RAXABEN AHIR, Petitioner, v. LORETTA E. LYNCH, UNITED STATES ATTORNEY GENERAL, Respondent.**
UPON DUE CONSIDERATION of this petition for review of a Board of Immigration Appeals (“BIA”) decision, it is hereby ORDERED, ADJUDGED, AND DECREED that the petition for review is GRANTED in part and DENIED in part.
Petitioner Raxaben Ahir, a native and citizen of India, seeks review of a September 27, 2013 decision of the BIA affirming the July 30, 2012 decision of an Immigration Judge, which denied her motion to rescind an order of exclusion and, in the alternative, to reopen proceedings. In re Raxaben Ahir, No. A074 234 930 (B.I.A. Sept. 27, 2013), aff'g No. A074 234 930 (Immigr. Ct. N.Y.C. July 30, 2012). We assume the parties' familiarity with the underlying facts and procedural history in this case, to which we refer only as necessary to explain our decision to grant the petition in part and deny it in part.
We consider both the IJ's and the BIA's decisions “for the sake of completeness,” Zaman v. Mukasey, 514 F.3d 233, 237 (2d Cir. 2008) (quotation marks omitted), and review the agency's denial of a motion to reopen for abuse of discretion, Ali v. Gonzales, 448 F.3d 515, 517 (2d Cir. 2006). The BIA rejected Ahir's claim that the ineffective assistance of counsel excused her failure to appear at the December 11, 1995 hearing. It did so on the ground that Ahir “has not presented evidence that [the person she alleged was her attorney] actually represented her.” We conclude that the BIA abused its discretion. Contrary to the BIA's determination, Ahir filed a declaration with her motion to reopen that included allegations about her counsel's representation. We therefore grant Ahir's petition for review of the BIA's denial of her motion to reopen.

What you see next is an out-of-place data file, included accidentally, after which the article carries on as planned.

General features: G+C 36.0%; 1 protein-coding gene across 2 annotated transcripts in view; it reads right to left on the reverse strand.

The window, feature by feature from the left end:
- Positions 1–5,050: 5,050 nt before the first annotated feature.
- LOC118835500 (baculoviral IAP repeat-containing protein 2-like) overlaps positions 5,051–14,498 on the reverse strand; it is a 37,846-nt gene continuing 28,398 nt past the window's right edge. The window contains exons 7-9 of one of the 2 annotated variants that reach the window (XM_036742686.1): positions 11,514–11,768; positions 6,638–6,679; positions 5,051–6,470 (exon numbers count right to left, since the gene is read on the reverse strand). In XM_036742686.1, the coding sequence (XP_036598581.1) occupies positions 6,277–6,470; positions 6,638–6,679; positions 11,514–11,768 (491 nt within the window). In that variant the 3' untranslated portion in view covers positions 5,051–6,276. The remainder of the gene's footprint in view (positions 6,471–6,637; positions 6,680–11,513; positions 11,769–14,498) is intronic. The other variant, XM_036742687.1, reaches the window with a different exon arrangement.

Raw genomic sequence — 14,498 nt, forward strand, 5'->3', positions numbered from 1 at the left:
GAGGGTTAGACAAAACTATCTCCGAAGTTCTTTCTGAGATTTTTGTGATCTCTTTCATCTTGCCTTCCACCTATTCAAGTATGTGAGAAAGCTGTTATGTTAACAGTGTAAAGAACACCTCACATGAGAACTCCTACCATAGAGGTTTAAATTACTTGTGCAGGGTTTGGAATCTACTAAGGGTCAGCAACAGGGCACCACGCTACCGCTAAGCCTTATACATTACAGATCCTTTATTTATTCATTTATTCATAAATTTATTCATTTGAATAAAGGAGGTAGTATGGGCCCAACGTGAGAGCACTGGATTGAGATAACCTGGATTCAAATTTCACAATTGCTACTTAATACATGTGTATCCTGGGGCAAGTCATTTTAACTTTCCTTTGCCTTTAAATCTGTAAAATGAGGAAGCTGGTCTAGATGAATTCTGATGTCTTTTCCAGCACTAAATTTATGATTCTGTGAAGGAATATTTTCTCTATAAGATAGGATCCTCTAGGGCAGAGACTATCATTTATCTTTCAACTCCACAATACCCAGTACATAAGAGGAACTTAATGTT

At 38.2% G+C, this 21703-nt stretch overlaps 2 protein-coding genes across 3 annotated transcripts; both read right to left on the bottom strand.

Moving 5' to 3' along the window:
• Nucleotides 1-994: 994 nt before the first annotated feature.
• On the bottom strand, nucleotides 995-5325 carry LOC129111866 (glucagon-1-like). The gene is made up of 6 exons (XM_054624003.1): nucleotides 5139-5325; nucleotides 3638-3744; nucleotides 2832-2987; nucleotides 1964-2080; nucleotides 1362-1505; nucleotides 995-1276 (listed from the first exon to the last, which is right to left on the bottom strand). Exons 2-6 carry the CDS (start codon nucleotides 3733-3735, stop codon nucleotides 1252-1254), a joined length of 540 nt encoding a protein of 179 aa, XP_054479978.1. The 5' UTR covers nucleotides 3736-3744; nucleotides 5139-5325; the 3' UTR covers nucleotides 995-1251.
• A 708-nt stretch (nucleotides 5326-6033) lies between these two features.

We turn next to the denial of Ahir's motion to rescind the in absentia exclusion order. The BIA applied an incorrect standard in treating Ahir's motion to rescind as subject to a 180-day time limitation and denying the motion on the ground that it was time-barred. An alien who moves to rescind an order of exclusion issued in absentia faces no time limit on that motion. In re: N-B-, 22 I. & N. Dec. 590, 593 (B.I.A. 1999); see 8 C.F.R. § 1003.23(b)(4)(iii)(B). But we conclude that Ahir failed to exhaust the issue of whether the BIA applied the correct standard. Ahir has never challenged the BIA's error, declining to raise the issue before the BIA and even before this Court. And in evaluating the timeliness of Ahir's motion to rescind, the agency has never considered whether Ahir had “reasonable cause” for her failure to appear at the initial hearing. 8 C.F.R. § 1003.23(b)(4)(iii)(B); see Waldron v. I.N.S., 17 F.3d 511, 515 n.7 (2d Cir. 1993). Because Ahir failed to exhaust this issue and the BIA did not address it sua sponte, we do not consider it. Zhong v. U.S. Dep't of Justice, 480 F.3d 104, 107 n.1 (2d Cir. 2007); Foster v. INS, 376 F.3d 75, 77-78 (2d Cir. 2004); see also Zhang v. Gonzales, 426 F.3d 540, 542 n.7 (2d Cir. 2005) (“Issues not sufficiently argued in the briefs are considered waived and normally will not be addressed on appeal.”) (quotation marks omitted).
For the foregoing reasons, the petition for review is GRANTED in part and DENIED in part.
FOR THE COURT: Catherine O'Hagan Wolfe, Clerk of Court